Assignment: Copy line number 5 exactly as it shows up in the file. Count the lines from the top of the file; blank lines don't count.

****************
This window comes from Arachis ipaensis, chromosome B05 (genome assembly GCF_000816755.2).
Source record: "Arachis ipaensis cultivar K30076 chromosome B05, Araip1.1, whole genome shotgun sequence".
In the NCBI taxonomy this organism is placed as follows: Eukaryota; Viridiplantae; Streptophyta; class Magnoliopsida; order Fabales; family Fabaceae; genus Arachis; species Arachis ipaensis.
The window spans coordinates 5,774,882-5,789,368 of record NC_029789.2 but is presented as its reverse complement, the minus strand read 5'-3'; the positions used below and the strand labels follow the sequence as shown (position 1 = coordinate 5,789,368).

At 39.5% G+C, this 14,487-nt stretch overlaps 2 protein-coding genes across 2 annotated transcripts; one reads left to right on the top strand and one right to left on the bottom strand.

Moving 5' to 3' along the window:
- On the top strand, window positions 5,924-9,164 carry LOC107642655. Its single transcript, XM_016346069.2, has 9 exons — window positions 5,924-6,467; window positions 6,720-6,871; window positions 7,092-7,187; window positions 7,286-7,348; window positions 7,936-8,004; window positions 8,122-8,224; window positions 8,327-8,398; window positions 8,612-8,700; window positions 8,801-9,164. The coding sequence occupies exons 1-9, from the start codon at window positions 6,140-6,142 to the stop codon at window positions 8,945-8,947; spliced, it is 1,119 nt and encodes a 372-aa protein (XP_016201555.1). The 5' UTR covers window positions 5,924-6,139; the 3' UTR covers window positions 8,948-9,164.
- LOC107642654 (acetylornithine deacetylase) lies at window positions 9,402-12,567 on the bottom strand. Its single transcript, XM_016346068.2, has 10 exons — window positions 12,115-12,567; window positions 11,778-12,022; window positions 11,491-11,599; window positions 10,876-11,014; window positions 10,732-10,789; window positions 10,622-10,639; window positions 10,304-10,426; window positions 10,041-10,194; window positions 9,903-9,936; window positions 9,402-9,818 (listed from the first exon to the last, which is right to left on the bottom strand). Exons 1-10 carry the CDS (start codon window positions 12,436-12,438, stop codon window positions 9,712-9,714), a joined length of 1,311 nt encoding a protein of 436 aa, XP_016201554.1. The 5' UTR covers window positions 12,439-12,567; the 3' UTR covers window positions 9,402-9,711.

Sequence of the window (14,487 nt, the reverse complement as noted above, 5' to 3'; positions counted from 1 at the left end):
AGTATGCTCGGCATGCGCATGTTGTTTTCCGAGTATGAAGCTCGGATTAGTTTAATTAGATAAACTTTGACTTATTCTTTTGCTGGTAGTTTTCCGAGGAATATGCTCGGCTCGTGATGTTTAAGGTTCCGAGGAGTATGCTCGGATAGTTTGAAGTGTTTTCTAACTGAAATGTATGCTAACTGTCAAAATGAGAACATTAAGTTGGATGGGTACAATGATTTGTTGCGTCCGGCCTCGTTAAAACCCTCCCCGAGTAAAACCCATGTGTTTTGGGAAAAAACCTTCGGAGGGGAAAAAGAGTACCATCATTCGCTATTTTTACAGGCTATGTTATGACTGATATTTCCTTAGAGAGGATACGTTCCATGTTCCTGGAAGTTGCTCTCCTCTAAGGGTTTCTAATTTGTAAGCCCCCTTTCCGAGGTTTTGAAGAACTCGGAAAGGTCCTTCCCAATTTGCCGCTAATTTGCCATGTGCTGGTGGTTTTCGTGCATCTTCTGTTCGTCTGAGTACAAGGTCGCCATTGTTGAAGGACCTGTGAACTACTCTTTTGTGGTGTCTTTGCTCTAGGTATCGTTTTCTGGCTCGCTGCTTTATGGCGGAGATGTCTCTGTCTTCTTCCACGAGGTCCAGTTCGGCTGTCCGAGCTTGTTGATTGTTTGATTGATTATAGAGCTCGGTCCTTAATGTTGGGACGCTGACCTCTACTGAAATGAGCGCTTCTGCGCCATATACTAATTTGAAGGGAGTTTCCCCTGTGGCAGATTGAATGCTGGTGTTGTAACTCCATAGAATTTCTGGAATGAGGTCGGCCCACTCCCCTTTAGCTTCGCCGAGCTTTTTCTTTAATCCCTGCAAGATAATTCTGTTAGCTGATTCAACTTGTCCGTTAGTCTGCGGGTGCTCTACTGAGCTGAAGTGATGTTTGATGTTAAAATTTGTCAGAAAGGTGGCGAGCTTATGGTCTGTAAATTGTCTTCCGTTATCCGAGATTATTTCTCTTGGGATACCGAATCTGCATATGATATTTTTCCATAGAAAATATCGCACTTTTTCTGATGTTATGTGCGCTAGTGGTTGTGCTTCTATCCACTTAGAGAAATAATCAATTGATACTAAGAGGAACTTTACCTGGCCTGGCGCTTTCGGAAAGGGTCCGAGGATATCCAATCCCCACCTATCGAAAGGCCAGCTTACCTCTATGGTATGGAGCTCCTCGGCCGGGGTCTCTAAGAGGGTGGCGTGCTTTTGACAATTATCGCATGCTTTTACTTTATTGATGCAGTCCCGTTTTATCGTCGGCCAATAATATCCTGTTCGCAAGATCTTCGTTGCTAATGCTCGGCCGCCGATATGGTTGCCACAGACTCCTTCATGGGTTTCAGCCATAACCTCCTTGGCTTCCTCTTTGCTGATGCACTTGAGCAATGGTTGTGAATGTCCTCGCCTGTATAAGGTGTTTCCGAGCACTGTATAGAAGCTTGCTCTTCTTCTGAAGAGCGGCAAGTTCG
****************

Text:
At 39.5% G+C, this 14,487-nt stretch overlaps 2 protein-coding genes across 2 annotated transcripts; one reads left to right on the top strand and one right to left on the bottom strand.